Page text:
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Fine TLS Recommending His Émigré Student

$1440 net
Item: 22594
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SCHOENBERG, ARNOLD. (1874-1951). Austrian composer and creator of the revolutionary twelve-tone school of composition, which abandoned fixed tonality. TLS. (“Arnold Schoenb[paraph]”). 2/3p. 4to. Los Angeles, N.d. Addressed: “To Whom It May Concern.”

“This serves to introduce one of my best and talented former pupils, Mr. Julius Toldi. Mr. Toldi graduated from the renowned Viennese Music Academy in violin (Arnold Rose) and composition (Franz Schreker), continued afterwards his studies with me. I can state that his talent and originality interested me very much and that he became an extremely skillful musical technician. After this, I reccomendet [sic] him to the Wiener Volkskonservatorium as teacher of harmony and counterpoint. Later he was a music critic of the Viennese newspaper Wiener Extrablatt. As a composer of an opera and of many works for orchestra he was performed in many European cities with great success. He came to this country in 1937, was director and conductor of the “Canton Civic Opera Inc.” and of the “Akron Opera Guild Inc.” and lectured at the Western Reserve University in Cleveland, Ohio. Mr. Toldi is not only a very well trained and independent mind but he possesses also a great knowledge of modern music. Accordingly I can recommend him highly for lectures in any field he might offer. I wish this my reccommandation [sic] might be successful…”

Photo of composer at piano

Arnold Schoenberg

In 1936, two years after immigrating to the United States, Schoenberg joined the faculty of UCLA and moved to Brentwood Park. That same year, he completed both the Violin Concerto (Op. 36) and the String Quartet No. 4 (Op. 37). Our letter of recommendation is for one of his former students, Austrian violinist and composer Julius Toldi (1891-1965), who, like Schoenberg, immigrated to California where he played with the 20th Century Fox orchestra and promoted contemporary music – including Schoenberg’s – on the radio. The Wiener Volkskonservatorium was established in 1923 and modeled after the Paris Conservatory. Among its teachers during its brief existence was Austrian composer and conductor Franz Schreker (1878-1934).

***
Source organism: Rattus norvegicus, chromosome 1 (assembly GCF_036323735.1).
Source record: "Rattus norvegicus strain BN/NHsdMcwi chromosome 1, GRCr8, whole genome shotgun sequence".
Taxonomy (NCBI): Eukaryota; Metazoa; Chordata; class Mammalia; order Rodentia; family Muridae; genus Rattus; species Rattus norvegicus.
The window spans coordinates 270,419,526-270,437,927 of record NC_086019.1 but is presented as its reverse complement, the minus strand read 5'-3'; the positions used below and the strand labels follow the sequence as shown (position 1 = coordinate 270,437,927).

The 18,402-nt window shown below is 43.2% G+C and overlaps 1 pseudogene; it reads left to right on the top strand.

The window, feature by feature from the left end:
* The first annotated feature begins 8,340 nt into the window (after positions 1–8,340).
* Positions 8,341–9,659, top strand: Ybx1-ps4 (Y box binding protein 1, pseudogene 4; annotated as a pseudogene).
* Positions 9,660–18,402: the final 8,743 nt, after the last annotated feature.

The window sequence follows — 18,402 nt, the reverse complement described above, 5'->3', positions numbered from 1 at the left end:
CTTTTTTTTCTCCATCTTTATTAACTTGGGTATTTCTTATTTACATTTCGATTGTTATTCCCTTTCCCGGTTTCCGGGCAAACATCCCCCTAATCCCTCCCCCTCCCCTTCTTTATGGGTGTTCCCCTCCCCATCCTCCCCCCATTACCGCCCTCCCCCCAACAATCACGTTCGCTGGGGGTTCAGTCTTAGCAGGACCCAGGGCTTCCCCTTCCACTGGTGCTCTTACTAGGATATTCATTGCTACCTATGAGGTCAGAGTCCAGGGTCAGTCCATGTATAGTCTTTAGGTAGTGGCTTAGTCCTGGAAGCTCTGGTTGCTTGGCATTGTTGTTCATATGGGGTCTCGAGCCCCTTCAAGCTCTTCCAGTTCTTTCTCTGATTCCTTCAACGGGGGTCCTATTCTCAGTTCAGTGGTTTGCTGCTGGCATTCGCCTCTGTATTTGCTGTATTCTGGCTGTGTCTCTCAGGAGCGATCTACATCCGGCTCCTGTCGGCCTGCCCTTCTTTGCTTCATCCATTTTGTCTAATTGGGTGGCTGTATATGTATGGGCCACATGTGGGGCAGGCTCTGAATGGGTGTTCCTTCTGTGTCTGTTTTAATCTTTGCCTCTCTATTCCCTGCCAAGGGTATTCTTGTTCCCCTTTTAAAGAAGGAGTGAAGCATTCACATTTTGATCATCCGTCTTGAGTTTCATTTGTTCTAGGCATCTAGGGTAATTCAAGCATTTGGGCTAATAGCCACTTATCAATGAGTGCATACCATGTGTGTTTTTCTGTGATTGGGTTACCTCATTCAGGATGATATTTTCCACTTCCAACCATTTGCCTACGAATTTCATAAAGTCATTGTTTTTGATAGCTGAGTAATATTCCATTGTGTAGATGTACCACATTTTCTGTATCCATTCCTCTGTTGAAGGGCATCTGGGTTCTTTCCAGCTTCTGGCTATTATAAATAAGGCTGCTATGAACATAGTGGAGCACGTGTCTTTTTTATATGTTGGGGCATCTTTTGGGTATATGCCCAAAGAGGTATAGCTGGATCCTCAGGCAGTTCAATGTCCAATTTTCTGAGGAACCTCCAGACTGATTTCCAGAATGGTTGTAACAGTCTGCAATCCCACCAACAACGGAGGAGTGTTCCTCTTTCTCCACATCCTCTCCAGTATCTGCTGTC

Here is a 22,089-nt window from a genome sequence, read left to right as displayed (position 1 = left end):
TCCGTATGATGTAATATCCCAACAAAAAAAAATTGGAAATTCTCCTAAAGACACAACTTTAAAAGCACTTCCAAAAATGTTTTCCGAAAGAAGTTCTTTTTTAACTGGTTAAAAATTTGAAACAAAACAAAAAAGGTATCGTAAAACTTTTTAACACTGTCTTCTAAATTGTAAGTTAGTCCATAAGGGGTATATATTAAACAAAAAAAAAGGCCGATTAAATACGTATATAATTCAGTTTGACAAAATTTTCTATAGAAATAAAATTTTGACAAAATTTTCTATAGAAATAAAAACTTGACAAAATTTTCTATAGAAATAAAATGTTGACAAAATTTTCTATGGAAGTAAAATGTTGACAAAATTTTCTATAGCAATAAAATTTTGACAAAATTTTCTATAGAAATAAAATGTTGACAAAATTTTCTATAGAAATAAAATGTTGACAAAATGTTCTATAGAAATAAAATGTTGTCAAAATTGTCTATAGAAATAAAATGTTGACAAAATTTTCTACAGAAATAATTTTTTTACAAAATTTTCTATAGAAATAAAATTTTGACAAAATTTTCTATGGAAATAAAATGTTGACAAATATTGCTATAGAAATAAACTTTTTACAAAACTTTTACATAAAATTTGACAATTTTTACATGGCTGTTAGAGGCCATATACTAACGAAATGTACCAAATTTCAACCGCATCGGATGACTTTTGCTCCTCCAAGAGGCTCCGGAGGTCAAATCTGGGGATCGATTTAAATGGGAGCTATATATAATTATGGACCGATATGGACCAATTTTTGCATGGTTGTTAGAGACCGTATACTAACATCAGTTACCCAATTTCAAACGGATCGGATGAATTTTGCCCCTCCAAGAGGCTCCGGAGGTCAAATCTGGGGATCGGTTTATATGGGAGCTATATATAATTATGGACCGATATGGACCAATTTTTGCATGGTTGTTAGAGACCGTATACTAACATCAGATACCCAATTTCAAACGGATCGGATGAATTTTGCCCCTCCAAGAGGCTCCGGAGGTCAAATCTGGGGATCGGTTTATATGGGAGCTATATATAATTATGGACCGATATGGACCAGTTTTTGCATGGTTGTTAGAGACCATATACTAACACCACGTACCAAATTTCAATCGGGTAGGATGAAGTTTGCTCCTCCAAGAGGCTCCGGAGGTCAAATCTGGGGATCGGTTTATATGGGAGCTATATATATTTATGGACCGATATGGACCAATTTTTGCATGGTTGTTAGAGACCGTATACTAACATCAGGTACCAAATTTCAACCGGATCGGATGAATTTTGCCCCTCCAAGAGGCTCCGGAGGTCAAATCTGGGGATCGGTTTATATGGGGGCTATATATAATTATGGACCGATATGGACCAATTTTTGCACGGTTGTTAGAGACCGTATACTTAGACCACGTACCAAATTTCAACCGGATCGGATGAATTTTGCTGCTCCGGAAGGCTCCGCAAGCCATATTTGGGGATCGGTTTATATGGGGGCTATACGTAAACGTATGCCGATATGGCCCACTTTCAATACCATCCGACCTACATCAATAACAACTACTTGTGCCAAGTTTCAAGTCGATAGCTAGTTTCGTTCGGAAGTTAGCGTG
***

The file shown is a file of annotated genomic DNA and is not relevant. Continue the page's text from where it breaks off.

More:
Toldi’s popularity during the Weimar Republic was cut short by the rise of anti-Semitism, and the poor reception accorded his later works led his decline into oblivion. Another teacher at the Wiener Volkskonservatorium was Romanian-Austrian violinist and teacher Arnold Josef Rosé (1863-1946), Gustav Mahler’s brother-in-law, whose life and career were also destroyed by anti-Semitism.

Folded with some wear and discoloration at the edges; scotch tape residue affects several typewritten words, otherwise in very good condition.

Fine TLS Recommending His Émigré Student

$1440 net • item #22594

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